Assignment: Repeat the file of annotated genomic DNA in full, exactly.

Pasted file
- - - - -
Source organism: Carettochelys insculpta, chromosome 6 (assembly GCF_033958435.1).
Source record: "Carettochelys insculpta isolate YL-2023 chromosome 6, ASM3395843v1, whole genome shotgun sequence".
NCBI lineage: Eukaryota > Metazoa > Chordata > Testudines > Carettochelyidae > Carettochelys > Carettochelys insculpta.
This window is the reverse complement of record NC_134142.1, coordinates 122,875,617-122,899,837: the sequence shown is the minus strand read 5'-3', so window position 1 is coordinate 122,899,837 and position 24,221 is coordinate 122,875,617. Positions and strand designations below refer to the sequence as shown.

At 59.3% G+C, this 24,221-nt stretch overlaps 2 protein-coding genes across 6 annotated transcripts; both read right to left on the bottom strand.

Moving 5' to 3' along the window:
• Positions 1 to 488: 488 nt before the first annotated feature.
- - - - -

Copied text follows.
Source organism: Carettochelys insculpta, chromosome 6 (assembly GCF_033958435.1).
Source record: "Carettochelys insculpta isolate YL-2023 chromosome 6, ASM3395843v1, whole genome shotgun sequence".
NCBI lineage: Eukaryota > Metazoa > Chordata > Testudines > Carettochelyidae > Carettochelys > Carettochelys insculpta.
This window is the reverse complement of record NC_134142.1, coordinates 122,875,617-122,899,837: the sequence shown is the minus strand read 5'-3', so window position 1 is coordinate 122,899,837 and position 24,221 is coordinate 122,875,617. Positions and strand designations below refer to the sequence as shown.

At 59.3% G+C, this 24,221-nt stretch overlaps 2 protein-coding genes across 6 annotated transcripts; both read right to left on the bottom strand.

Moving 5' to 3' along the window:
• Positions 1 to 488: 488 nt before the first annotated feature.